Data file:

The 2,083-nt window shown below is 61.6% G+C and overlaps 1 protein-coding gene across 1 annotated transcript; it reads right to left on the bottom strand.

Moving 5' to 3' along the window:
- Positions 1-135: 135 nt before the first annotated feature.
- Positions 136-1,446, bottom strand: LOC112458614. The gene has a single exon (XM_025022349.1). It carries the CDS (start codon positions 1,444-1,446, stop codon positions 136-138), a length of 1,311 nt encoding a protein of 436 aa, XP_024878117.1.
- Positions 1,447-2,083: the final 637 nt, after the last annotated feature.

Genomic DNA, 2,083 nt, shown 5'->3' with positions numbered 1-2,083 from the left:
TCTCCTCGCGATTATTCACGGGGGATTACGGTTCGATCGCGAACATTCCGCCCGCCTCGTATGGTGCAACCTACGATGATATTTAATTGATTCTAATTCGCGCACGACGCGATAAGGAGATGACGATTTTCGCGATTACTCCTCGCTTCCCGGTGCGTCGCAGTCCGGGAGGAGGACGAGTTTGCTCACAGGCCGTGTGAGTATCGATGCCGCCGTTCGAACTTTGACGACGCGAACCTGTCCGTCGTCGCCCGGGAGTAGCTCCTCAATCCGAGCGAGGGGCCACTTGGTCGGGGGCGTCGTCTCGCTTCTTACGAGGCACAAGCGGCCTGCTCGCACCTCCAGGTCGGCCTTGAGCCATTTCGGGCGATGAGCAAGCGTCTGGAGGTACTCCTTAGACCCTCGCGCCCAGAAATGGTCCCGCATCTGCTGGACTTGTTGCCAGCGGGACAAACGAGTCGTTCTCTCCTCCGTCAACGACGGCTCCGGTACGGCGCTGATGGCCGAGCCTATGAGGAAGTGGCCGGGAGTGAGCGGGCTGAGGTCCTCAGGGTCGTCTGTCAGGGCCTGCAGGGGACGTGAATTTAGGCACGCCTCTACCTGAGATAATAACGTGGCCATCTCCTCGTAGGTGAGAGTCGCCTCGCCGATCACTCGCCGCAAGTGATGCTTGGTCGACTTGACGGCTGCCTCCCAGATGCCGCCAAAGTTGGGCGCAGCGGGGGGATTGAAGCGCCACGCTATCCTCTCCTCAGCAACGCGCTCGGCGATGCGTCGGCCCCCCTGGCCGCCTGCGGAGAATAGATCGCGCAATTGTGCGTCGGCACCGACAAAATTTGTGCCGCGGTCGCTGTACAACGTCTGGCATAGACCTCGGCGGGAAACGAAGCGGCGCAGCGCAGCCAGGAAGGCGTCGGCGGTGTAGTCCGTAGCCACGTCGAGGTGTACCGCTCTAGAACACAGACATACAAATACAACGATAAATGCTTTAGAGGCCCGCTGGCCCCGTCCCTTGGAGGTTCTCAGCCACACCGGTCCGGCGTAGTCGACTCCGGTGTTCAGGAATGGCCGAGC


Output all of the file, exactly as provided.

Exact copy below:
The 2,083-nt window shown below is 61.6% G+C and overlaps 1 protein-coding gene across 1 annotated transcript; it reads right to left on the bottom strand.

Moving 5' to 3' along the window:
- Positions 1-135: 135 nt before the first annotated feature.
- Positions 136-1,446, bottom strand: LOC112458614. The gene has a single exon (XM_025022349.1). It carries the CDS (start codon positions 1,444-1,446, stop codon positions 136-138), a length of 1,311 nt encoding a protein of 436 aa, XP_024878117.1.
- Positions 1,447-2,083: the final 637 nt, after the last annotated feature.

Genomic DNA, 2,083 nt, shown 5'->3' with positions numbered 1-2,083 from the left:
TCTCCTCGCGATTATTCACGGGGGATTACGGTTCGATCGCGAACATTCCGCCCGCCTCGTATGGTGCAACCTACGATGATATTTAATTGATTCTAATTCGCGCACGACGCGATAAGGAGATGACGATTTTCGCGATTACTCCTCGCTTCCCGGTGCGTCGCAGTCCGGGAGGAGGACGAGTTTGCTCACAGGCCGTGTGAGTATCGATGCCGCCGTTCGAACTTTGACGACGCGAACCTGTCCGTCGTCGCCCGGGAGTAGCTCCTCAATCCGAGCGAGGGGCCACTTGGTCGGGGGCGTCGTCTCGCTTCTTACGAGGCACAAGCGGCCTGCTCGCACCTCCAGGTCGGCCTTGAGCCATTTCGGGCGATGAGCAAGCGTCTGGAGGTACTCCTTAGACCCTCGCGCCCAGAAATGGTCCCGCATCTGCTGGACTTGTTGCCAGCGGGACAAACGAGTCGTTCTCTCCTCCGTCAACGACGGCTCCGGTACGGCGCTGATGGCCGAGCCTATGAGGAAGTGGCCGGGAGTGAGCGGGCTGAGGTCCTCAGGGTCGTCTGTCAGGGCCTGCAGGGGACGTGAATTTAGGCACGCCTCTACCTGAGATAATAACGTGGCCATCTCCTCGTAGGTGAGAGTCGCCTCGCCGATCACTCGCCGCAAGTGATGCTTGGTCGACTTGACGGCTGCCTCCCAGATGCCGCCAAAGTTGGGCGCAGCGGGGGGATTGAAGCGCCACGCTATCCTCTCCTCAGCAACGCGCTCGGCGATGCGTCGGCCCCCCTGGCCGCCTGCGGAGAATAGATCGCGCAATTGTGCGTCGGCACCGACAAAATTTGTGCCGCGGTCGCTGTACAACGTCTGGCATAGACCTCGGCGGGAAACGAAGCGGCGCAGCGCAGCCAGGAAGGCGTCGGCGGTGTAGTCCGTAGCCACGTCGAGGTGTACCGCTCTAGAACACAGACATACAAATACAACGATAAATGCTTTAGAGGCCCGCTGGCCCCGTCCCTTGGAGGTTCTCAGCCACACCGGTCCGGCGTAGTCGACTCCGGTGTTCAGGAATGGCCGAGC